Over about a year of making framed works about gloves, the two-dimensional images became three-dimensional. These sculptural pieces were challenging, and I worked hard at experimenting to make the gloves physically stand on their own.
While there is still much more work to be done on the gloves as theme, I am moving on to focus on birds and the environment.
Do you have any special rituals that help you achieve your creative goals?
My day in the studio begins with 15-20 minutes of hand-stitch meditation. I sit and quietly embroidering either on a piece of fabric that is reserved for such meditation, or I work on current exhibition work.
I then follow this with writing in my journal. I write about anything going on in my life or sit down and really nut out any problems I have in my art practice. By then I usually am keen to get on with making.
Since I have started with this ritual in beginning my day in the studio, I have become much more productive in my day.
Do you plan your work out ahead of time, or do you just dive in with your materials and start playing?
This way of working also means that I plan out my work rather than just diving into things.
I also now make samples. Previously I would come up with an idea and begin making without much planning.
I would often make mistakes and waste lots of time and materials, through this approach. As a result I would think that perhaps I’m just not a good artist and lose confidence.
Tell us a little bit about your process of working. How does a project start?
Now I have much better results when I sample. Although when things are really working well in the sample stage, I have to keep up a mantra of “It’s only a sample, it’s only a sample, it’s only a sample …” Then begin anew the real work.
This also means I have a record of how I have made things when I return months or even years later. I can see how colours work together, how certain stitches enhanced my ideas, how backing fabrics can influence the look of a piece and so on.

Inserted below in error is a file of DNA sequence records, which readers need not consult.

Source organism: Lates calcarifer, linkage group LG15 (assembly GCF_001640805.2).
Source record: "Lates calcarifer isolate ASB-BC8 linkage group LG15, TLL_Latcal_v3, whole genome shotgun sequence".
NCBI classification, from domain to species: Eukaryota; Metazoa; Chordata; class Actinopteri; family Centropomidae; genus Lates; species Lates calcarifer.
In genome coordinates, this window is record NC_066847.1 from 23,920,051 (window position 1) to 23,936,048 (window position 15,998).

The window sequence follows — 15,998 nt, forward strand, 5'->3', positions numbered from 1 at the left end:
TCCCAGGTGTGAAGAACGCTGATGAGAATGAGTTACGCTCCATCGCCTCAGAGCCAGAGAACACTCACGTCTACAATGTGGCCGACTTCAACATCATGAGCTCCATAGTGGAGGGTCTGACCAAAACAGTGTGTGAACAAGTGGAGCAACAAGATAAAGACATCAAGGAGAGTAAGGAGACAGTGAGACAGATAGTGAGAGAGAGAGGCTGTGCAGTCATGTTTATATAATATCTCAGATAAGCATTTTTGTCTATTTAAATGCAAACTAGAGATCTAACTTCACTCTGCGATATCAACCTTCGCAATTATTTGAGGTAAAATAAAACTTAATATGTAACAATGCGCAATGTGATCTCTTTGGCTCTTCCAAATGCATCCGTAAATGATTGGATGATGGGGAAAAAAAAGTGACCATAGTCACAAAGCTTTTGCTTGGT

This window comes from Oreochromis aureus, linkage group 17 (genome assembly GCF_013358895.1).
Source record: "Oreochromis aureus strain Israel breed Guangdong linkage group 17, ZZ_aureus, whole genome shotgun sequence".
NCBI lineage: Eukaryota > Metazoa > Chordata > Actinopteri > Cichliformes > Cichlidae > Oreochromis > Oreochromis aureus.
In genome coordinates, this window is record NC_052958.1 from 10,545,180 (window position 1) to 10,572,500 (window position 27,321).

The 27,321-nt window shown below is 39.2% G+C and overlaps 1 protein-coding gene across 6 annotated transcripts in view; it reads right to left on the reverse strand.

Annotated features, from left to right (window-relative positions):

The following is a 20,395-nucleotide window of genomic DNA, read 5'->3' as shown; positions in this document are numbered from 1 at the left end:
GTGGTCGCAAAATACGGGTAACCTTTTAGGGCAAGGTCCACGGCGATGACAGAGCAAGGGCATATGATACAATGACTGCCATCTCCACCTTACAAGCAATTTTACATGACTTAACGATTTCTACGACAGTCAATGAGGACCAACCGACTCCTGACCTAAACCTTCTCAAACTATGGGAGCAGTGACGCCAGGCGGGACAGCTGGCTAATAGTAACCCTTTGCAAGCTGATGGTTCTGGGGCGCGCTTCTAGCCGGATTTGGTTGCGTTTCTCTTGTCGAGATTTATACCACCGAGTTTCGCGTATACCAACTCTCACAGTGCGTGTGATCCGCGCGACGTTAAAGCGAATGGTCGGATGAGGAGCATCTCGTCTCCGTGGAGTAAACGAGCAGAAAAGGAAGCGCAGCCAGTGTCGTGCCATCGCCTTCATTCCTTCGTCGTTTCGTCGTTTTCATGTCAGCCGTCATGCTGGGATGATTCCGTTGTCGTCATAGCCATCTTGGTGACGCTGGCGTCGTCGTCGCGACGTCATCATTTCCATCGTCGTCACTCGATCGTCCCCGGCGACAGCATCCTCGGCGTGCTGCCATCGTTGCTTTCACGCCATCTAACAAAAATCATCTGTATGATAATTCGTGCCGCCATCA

Do you critique your own work? What is your process?
After I finish work, I hang it on the wall or sit it on a shelf, taking time to look carefully and critique the work.
I generally write about this in my journal – having a conversation with myself. I leave the work for a week or so to make sure I have really resolved things.
Do you lecture or teach workshops? How can students/organizers get in touch with you to schedule an event?
I enjoy teaching at residential schools. That way I can really get to know students and help them to focus on their work over several days.
While I do teach in my own studio, I don’t enjoy having to clean up and put things that I am working on away.
My studio space is my thinking space, where I create, where I work hard. Explaining to other people when I am not ready is not something I enjoy.
Where can people find your work?
I do like participating in the local open studio program run by the local craft and design organisation. I spend a good month making work to sell specifically for this and then inviting people in and chatting with them. This is much different than preparing for an exhibition.
I have been privileged to teach online for the TextileArtists.org website. This opened me up to online teaching and I felt encouraged to give talks to various international groups through my computer .
I tend to use social media to advertise when I teach workshops. My website is www.sharon-peoples.com and Instagram account is @sharonpeoplesstudio. As well I am on Facebook as www.facebook.com/sharon.peoples.12
Interview posted August 2023